Double the Bang For Your Produce Buck

Double the Bang For Your Produce Buck

by: Betsy Peirce, Produce Manager

In these lean economic times there is often a need for extra measures to ensure that we are getting the most out of what we purchase. This goes in the produce department as well as any other place where we spend our hard-earned dollars. Our own ancestors and grandparents certainly knew how to make their food stretch and we can learn to reincorporate some of the old ideas into our modern lifestyles. All we need is a few great ideas and some creativity. Here’s a secret: deals are lurking in the produce department everywhere you turn.   Here are a few tips to get you well on the way to being a food saver and maximizer.

Citrus and fresh ginger peels

You can buy dried citrus peels in the herb and spice section, but there is nothing like the flavor of a freshly zested orange, mandarin, tangerine, or lemon. The reason is that the oils in the citrus dissipate rapidly once zested. The best way to preserve that flavor is to zest them before you eat the meat and freeze the zest in a plastic bag. That way you always have it on hand, and you don’t have to buy a special piece of fruit to have zest for one dish. Remove it from the freezer when you want to add it to pies, cookies, cakes, frosting, stir-fry, marinades or even something as simple as oatmeal – mmm, orange zest cinnamon oatmeal is divine.  Also fresh ginger peelings make excellent tea because there is still a lot of ginger sticking to the peel. Save in the freezer, or on your counter if you drink a lot of tea. Simply steep in water, add sweetening to taste and you have a perfect health tonic.

Winter squash seeds

You can toast the seed of any winter squash (such as butternut or delicata).  They are a tasty snack high in good fats and fiber. Toss them with one tablespoon of oil per one cup of seed and some salt and bake at 250 degrees for roughly 90 minutes. If you want, add some seasoning (cumin, chili powder and garlic) and toast for five more minutes at 350.

Beet greens

Sure the green on the top of the beets tells you that they are fresh, but they are also quite edible.  You can use them like chard or spinach. However, be warned they will tint your dishes a pretty purple color.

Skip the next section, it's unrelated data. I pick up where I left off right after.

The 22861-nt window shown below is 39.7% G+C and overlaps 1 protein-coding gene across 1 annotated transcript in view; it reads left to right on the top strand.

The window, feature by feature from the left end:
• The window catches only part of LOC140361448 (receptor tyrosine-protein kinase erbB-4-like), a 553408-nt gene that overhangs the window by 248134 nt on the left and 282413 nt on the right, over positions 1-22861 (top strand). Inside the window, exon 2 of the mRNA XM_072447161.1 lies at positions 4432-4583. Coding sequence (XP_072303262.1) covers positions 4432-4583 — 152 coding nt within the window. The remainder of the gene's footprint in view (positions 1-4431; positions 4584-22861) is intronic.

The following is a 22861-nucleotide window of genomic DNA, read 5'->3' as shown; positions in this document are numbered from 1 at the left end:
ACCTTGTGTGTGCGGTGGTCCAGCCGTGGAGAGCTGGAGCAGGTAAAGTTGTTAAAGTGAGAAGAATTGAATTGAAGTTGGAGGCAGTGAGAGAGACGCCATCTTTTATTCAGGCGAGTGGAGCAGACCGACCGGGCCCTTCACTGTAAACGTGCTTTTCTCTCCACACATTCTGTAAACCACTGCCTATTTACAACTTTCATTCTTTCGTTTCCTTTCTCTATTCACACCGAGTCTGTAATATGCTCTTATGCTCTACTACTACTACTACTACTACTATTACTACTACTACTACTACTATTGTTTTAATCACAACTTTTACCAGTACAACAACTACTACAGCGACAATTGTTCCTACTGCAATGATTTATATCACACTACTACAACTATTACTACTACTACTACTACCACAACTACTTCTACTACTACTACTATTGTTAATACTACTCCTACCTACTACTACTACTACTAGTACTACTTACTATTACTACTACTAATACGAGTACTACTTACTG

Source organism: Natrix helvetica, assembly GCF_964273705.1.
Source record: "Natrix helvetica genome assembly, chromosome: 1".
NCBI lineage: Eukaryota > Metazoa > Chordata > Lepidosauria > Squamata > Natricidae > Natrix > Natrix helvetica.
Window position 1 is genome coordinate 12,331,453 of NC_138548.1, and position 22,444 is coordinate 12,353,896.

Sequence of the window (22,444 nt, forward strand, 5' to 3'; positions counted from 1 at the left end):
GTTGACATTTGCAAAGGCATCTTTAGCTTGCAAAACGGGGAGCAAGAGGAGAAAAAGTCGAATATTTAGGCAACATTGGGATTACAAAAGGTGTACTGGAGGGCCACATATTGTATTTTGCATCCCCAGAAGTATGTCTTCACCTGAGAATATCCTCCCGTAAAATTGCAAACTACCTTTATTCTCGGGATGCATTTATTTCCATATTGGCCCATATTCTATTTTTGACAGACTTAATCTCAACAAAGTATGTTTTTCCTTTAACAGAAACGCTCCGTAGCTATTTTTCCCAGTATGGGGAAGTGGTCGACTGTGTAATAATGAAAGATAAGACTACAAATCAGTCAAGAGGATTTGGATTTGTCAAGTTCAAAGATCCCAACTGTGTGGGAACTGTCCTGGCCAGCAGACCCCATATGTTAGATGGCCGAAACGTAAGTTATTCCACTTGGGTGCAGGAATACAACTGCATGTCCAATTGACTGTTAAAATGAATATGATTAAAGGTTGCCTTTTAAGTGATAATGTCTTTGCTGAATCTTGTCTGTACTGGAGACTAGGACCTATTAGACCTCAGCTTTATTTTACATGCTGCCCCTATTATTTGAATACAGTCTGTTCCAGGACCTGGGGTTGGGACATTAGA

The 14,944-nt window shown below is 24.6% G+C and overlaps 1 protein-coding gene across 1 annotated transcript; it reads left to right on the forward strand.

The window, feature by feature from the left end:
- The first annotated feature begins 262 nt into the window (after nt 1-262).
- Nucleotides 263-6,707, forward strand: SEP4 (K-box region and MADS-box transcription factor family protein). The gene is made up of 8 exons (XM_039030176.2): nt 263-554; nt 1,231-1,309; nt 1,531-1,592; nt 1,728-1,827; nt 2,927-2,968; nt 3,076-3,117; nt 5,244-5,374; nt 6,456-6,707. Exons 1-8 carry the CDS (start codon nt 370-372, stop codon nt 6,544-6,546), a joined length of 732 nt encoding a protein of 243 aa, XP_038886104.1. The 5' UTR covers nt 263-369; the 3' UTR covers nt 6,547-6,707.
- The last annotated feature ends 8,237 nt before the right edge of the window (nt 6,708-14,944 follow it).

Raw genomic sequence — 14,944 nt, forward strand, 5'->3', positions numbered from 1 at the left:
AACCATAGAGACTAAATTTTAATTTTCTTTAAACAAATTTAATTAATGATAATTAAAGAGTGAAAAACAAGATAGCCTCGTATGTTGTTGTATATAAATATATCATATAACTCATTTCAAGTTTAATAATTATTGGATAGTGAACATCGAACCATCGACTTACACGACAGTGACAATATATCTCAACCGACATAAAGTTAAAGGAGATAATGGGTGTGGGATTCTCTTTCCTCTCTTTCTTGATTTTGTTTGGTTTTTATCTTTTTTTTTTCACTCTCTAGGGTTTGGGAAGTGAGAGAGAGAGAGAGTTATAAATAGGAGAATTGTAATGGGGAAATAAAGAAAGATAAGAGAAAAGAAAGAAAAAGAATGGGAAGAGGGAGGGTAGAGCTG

Don’t discard the stems

Stems are an under used produce item, particularly broccoli. Think how many more phytochemicals you will consume if you eat the WHOLE head – including the stems.  You get twice as much broccoli for the money you spend.  Simply peel off the tough outer layer with a vegetable peeler and slice, chop, or julienne the remaining fleshy stem. Tip: they take a bit longer to cook than the florets. So cook them a few minutes before adding the florets when you are cooking them together. Also, chard stems are a colorful and crunchy addition to any dish. Slice and add as you would chopped onions.

Vegetable stock

A nice vegetable stock is simple to make, easy to use, and has more nutrients and flavor than plain water. Toss clean vegetable peels and trimmings into a plastic bag in your freezer after you do your chopping. Good things to include: onion peels, garlic ends, stems of leafy greens, carrot tops and greens, apple and pear cores, beet and turnip peelings, stems of fresh herbs. Avoid: bitter, waxy, or inedible plant parts, such as cucumber peels, stone fruit pits, or citrus peels, as well as anything moldy. Also skip uncooked potatoes which don’t freeze well.

Empty the contents into a stock pot and fill with water to cover.  Add any seasonings that you wish, such as, bay leaf, cloves, thyme, or garlic.  Simmer contents for roughly one hour.  Strain and refrigerate or freeze until ready to use.  This stock is great as a base for soup or for added flavor for cooking grains and dry beans.

How do you stretch your produce?  Let us know.  Send your tips and tricks to